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Life is complex, diverse and thoroughly mixed! Analytical chemists develop ways to identify and quantify specific chemical components (analytes) and apply them to analyze sample mixtures. This philosophy of “analysis” implies that a deeper understanding of “real” complex phenomena can be realized by reducing samples into simpler measurable components.

Through qualitative “What is it?” and quantitative “How much is it?” inquiry, analytical chemists can promote understanding of the relationship of specific analyte(s) to the properties of the sample as a whole.

Analytical chemistry is an exciting inter-disciplinary field that is applied in many emerging areas of science including environmental chemistry, biochemistry, astrochemistry, pharmaceutical science, forensics, clinical chemistry and biomedical sciences.

  • html Brennan, John D.
    (Bioanalytical chemistry; fluorescence spectroscopy; biosensors)
  • html Britz-McKibbin, Philip
    (Bioanalytical chemistry; separation science; metabolomics; cellulomics)


Analytical & Environmental Division:

The analytical chemists at McMaster are interested in developing improved methods of instrumental analysis for biological and environmental samples based on chromatography, electrophoresis, mass spectrometry and optical spectroscopy. These powerful techniques can be applied not only to identify and quantify low levels of analytes (e.g., metals, metabolites, protein, DNA, bacteria) in either gas or liquid phase, but also used to study fundamental analyte properties or reactivity (gas-ion phase chemistry) and their interaction with other species (protein-drug). Organic, inorganic and polymer chemistry also play vital roles in analytical chemistry, such as the development of new techniques to bind protein to sol-gels or label metabolites with fluorescent tags. Hyphenated instrumental techniques are often used by analytical chemists to probe complex mixtures of chemicals in real samples. For instance, GC-MS was used in conjunction with bio-assays to assess the environmental impact of the burning of millions of tires in Hagersville, Ontario. The department has outstanding computational and instrumental facilities for performing analytical chemistry, including the McMaster Regional Centre for Mass Spectrometry, Nuclear Magnetic Resonance Laboratory and the Brockhouse Institute for Materials Research. McMaster University has other strong departments and facilities for collaborative analytical chemistry research in biological and environmental areas, such as the Faculty of Health Sciences, Department of Biochemistry, Institute of Molecular Biology and Biotechnology and the McMaster Institute for Environment and Health.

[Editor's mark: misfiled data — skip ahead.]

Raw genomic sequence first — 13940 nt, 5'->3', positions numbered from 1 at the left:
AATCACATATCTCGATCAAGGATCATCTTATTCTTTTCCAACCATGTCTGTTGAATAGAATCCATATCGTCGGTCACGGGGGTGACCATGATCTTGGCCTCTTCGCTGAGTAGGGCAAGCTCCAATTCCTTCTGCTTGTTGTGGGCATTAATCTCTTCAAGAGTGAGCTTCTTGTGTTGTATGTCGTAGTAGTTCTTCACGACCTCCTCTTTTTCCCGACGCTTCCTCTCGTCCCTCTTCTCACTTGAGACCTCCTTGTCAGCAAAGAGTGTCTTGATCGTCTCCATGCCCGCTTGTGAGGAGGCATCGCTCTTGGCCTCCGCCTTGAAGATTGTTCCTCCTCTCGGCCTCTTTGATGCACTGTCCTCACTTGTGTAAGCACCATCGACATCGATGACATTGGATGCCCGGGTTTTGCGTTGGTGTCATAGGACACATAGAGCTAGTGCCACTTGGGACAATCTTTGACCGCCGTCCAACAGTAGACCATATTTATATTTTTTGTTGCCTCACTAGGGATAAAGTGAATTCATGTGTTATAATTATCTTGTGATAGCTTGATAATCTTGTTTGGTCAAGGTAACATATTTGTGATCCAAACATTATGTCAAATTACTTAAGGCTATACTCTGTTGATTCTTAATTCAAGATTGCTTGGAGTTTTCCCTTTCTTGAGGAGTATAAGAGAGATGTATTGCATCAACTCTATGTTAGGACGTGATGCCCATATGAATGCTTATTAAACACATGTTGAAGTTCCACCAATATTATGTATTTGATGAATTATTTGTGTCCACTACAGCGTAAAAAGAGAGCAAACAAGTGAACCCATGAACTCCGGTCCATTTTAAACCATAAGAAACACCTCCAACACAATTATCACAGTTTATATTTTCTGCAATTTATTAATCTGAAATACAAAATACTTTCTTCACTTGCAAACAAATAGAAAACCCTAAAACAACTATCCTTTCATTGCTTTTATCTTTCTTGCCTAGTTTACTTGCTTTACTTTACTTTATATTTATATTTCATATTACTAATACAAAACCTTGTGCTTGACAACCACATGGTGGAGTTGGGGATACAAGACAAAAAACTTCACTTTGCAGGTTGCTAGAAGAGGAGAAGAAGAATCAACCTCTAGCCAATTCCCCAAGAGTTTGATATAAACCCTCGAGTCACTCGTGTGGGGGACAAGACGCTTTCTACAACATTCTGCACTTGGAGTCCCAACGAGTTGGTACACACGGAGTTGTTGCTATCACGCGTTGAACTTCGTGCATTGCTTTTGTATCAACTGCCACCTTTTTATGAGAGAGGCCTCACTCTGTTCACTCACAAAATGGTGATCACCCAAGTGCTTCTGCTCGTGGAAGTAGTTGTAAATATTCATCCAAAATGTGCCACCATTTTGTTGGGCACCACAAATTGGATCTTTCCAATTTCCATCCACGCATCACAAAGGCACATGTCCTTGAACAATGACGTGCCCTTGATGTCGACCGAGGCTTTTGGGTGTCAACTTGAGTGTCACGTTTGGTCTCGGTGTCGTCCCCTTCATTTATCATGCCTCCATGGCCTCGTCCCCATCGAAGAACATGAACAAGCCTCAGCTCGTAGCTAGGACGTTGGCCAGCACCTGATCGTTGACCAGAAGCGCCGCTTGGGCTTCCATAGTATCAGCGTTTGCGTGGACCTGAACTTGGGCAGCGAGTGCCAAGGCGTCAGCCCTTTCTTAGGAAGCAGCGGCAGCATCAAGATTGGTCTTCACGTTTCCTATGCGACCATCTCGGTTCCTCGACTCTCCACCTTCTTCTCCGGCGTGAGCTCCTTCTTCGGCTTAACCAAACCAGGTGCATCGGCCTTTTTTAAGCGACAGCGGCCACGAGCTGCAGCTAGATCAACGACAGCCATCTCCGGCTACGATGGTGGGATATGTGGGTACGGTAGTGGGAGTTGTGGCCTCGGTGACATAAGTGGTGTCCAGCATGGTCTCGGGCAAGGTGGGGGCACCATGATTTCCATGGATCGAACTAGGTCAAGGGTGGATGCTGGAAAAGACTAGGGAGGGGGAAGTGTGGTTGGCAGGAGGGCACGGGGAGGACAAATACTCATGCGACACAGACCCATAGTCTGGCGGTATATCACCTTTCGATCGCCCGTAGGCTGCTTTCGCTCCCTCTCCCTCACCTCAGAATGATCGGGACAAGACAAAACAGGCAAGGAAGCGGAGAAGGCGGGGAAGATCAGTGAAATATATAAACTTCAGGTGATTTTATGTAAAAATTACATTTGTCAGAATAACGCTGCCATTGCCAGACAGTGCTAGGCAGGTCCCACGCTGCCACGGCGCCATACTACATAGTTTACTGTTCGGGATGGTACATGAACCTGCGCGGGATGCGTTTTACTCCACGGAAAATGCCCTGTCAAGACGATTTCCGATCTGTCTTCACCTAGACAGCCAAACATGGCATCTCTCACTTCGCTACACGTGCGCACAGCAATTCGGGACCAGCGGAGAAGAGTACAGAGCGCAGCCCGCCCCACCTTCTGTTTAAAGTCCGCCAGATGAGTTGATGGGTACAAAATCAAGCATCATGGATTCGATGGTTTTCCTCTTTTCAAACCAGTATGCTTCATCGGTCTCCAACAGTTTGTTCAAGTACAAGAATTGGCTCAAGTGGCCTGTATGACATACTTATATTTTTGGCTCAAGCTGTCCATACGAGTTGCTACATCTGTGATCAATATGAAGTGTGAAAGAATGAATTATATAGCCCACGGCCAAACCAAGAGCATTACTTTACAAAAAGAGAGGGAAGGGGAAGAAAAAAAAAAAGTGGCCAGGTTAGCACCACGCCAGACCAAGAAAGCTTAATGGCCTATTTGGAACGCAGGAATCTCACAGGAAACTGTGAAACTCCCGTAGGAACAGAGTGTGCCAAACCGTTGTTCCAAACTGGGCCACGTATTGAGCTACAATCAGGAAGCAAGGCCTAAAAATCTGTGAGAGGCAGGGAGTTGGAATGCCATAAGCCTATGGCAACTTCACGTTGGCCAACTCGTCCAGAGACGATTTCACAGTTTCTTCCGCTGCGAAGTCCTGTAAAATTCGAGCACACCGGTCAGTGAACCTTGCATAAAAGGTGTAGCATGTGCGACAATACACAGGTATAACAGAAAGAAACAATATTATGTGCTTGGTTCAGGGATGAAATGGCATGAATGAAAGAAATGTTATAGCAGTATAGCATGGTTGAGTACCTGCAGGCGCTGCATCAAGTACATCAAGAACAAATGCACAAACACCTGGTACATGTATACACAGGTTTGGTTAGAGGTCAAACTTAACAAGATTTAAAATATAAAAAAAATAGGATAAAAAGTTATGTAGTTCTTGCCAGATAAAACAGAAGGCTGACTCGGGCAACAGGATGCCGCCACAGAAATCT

Central to all this work is an active and interested core of analytical graduate students. They organize the analytical colloquium series, with seminars from speakers from both inside and outside the department, and play an important role in one of the departmental baseball teams! Analytical chemist graduates from McMaster enjoy a unique multi-disciplinary training that is in high demand in academia, private industry and governmental laboratories. Analytical chemistry has always been and continues to be an important subject at McMaster and beyond!!